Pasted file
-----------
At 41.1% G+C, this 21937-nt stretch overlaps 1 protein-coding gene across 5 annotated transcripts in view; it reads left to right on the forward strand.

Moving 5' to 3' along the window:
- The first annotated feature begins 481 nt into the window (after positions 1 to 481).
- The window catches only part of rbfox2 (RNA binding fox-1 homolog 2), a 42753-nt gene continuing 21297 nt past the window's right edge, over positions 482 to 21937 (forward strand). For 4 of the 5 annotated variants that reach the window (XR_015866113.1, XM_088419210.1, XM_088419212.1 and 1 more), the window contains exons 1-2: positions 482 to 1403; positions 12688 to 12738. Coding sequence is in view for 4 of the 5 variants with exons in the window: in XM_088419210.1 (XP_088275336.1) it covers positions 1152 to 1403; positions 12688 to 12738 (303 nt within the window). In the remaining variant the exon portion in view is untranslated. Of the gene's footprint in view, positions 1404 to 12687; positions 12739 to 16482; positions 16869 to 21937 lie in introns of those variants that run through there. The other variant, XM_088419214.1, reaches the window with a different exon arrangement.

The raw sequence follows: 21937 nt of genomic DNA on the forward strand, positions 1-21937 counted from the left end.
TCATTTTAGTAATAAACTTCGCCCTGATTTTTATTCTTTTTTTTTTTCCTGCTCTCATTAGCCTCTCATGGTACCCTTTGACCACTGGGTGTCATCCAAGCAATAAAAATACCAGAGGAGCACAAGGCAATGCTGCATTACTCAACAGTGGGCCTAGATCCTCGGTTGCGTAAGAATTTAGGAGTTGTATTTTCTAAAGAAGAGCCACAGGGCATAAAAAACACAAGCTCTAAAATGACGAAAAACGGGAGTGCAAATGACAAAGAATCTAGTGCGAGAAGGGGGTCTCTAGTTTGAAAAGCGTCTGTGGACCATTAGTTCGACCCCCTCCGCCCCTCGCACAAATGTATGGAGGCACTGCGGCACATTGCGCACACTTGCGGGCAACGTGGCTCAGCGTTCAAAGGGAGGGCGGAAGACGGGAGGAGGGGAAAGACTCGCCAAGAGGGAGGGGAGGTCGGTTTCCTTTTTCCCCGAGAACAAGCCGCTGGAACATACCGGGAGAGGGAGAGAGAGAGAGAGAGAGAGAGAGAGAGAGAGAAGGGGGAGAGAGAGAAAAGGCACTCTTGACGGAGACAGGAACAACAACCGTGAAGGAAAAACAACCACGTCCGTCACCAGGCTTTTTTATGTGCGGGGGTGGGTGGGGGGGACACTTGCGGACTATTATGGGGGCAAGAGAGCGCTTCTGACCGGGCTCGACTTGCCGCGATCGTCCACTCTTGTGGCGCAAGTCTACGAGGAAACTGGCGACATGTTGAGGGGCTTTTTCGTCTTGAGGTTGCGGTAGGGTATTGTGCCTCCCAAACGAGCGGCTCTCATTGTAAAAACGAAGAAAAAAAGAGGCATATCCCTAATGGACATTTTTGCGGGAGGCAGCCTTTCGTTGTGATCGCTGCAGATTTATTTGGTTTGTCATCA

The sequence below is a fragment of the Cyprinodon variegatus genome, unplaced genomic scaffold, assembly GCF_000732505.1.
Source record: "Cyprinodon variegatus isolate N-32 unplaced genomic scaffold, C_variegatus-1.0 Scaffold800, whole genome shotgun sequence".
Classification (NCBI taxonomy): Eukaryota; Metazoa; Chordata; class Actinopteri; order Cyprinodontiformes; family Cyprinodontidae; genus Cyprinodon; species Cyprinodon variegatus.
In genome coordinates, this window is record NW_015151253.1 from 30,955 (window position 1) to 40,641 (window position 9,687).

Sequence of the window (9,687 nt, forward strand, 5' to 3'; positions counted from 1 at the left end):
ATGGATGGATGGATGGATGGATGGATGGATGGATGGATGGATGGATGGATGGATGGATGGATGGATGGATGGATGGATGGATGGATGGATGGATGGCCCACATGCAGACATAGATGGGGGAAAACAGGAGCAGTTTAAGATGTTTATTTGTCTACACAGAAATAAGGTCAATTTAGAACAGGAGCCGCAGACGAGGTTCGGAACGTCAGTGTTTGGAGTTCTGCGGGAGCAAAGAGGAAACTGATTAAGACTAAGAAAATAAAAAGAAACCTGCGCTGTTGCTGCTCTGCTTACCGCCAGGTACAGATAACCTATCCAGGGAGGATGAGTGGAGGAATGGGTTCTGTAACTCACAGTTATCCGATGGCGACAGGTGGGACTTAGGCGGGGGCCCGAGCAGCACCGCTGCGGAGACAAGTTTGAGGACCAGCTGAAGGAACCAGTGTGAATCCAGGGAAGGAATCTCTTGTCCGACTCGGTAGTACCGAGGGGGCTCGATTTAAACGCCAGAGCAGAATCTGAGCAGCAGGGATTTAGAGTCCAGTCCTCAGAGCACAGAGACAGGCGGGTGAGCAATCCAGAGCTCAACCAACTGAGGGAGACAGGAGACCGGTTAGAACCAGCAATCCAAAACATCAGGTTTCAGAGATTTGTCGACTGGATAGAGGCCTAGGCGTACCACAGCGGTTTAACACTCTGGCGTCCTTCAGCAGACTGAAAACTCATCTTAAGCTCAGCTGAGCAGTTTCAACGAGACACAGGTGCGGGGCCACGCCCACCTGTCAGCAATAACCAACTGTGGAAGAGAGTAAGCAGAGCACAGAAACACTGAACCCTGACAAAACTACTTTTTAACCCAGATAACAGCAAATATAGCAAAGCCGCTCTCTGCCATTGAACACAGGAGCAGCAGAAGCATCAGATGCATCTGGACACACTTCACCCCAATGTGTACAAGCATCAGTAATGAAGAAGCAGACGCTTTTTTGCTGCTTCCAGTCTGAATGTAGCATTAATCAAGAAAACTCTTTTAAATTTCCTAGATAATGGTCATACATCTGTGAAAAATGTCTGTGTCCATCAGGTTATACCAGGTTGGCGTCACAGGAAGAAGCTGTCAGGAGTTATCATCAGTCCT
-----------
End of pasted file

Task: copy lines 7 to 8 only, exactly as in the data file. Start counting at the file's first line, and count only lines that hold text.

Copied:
The sequence below is a fragment of the Cyprinodon variegatus genome, unplaced genomic scaffold, assembly GCF_000732505.1.
Source record: "Cyprinodon variegatus isolate N-32 unplaced genomic scaffold, C_variegatus-1.0 Scaffold800, whole genome shotgun sequence".